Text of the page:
Harlan County recognizes heart month

Published 11:05 am Wednesday, February 22, 2023

Harlan County recognized February as American Heart Month on Friday, as Harlan County Judge-Executive Dan Mosley signed a proclamation during a ceremony at the Harlan County Courthouse.

“This is American Heart Month,” Mosley said. “We are fortunate to have with us today some of our community partners.”

Mosley noted Mark Bell and Heather Saylor of Appalachian Regional Healthcare, Brian Graham of AFLAC and local cardiologist Dr. Georges Damaa were all in attendance.

“Heart disease is the leading cause of death among men and women,” Mosley said. “One person dies every 34 seconds in the United States from cardiovascular disease. About 697,000 people in the United States died from heart disease in 2021.”

Mosley pointed out Harlan County and many surrounding counties suffer from some of the nation’s highest heart disease rates.

“We want to celebrate the fact that AFLAC has partnered with ARH and Harlan County to provide a lot of AEDs (automated external defibrillator) in our community,” Mosley said. “I’m pleased to share today that we now have 71 AEDs available in the Harlan County community.”

Mosley said this is a significant improvement on the number of devices available just a few years ago.

“A lot of that is thanks to AFLAC, who helped us recently acquire 14 AEDs to be placed in Harlan County,” Mosley said. “Those are now at the Lynch Police Department, Benham Police Department, Cumberland Police Department, Putney Fire Department, Harlan County Sheriff’s Office, Harlan County Emergency Management, the Sunshine Fire Department, the Loyall Police Department, Wallins Fire Department, Evarts Fire Department, Evarts Police Department, Yoakum Creek Fire Department, Cloverfork Fire Department, and the Laurels.”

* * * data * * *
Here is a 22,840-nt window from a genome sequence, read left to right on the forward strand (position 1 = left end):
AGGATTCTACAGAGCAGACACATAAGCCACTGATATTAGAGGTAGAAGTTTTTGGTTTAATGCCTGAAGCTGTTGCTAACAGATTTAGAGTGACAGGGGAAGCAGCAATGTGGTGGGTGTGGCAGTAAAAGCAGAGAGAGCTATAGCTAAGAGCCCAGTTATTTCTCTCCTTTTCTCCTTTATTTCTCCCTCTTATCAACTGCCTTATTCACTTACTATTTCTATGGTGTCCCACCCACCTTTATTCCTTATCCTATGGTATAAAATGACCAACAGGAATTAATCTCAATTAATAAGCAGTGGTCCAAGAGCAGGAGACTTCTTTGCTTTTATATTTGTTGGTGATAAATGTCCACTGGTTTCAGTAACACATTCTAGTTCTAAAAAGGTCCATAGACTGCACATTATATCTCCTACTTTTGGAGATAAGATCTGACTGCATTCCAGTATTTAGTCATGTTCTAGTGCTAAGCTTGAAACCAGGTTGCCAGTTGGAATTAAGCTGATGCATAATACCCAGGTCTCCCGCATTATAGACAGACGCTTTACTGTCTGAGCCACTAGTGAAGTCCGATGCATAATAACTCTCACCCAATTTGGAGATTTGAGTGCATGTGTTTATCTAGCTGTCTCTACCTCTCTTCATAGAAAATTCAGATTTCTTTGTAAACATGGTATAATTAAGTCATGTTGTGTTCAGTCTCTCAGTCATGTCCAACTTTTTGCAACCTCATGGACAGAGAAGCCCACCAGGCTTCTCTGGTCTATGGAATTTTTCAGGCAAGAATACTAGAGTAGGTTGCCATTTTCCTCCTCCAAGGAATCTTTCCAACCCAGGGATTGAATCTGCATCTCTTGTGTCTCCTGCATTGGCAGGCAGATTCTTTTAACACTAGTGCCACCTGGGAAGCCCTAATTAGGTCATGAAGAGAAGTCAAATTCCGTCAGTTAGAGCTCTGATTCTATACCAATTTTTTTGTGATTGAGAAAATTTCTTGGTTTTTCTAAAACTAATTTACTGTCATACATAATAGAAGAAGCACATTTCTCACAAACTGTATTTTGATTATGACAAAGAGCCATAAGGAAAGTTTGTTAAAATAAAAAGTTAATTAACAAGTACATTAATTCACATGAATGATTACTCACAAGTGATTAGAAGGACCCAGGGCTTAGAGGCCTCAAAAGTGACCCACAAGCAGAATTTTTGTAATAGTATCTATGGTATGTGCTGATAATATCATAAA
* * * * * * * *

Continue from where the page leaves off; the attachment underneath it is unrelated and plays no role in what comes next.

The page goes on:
Mosley called on Heather Saylor to speak to the group about a pair of learning aids, and an inflatable brain and heart large enough to demonstrate different types of illness which can impact those organs.

“We were blessed with an AFLAC grant so we could get some materials to help teach the community,” Saylor said. “We have this inflatable heart; it labels each section and explains different processes… it’s a great visual aid.”

She explained the inflatable brain serves the same function as a teaching aid. She also mentioned additional visual aids which are used for instruction in schools and at community events.

Saylor explained the purpose of an AED.

“An AED is a portable electronic device that can automatically diagnose life-threatening cardiac arrhythmia,” Saylor said. “It is going to detect the rhythm. If it’s a life-threatening rhythm, it’s going to automatically deliver a defibrillation, and that’s going to correct that life-threatening arrhythmia that’s happening to try to help the patient get back to regular rhythm.”

Saylor said the AEDs are very user-friendly and easy to understand.

“It was a year ago we got word from AFLAC they were going to provide us with this grant in order to do some major work to improve the health and well-being of our community,” said ARH Community Patient Advocate Mark Bell. “ARH’s mission is today what it’s always been, improving the health and well-being of the people in partnership with our community and organizations.”

Dr. Damaa also gave some information on heart disease.

“Prevention is the main treatment for heart disease and stroke,” Damaa said. “Heart disease has risk factors, and we have to educate our patients on how to manage these risk factors so we can prevent heart attacks and help them live longer and better.”

The ceremony wrapped up with Mosley signing a proclamation recognizing February as American Heart Month in Harlan County.

Contact your physician for more information on heart disease and how to combat it.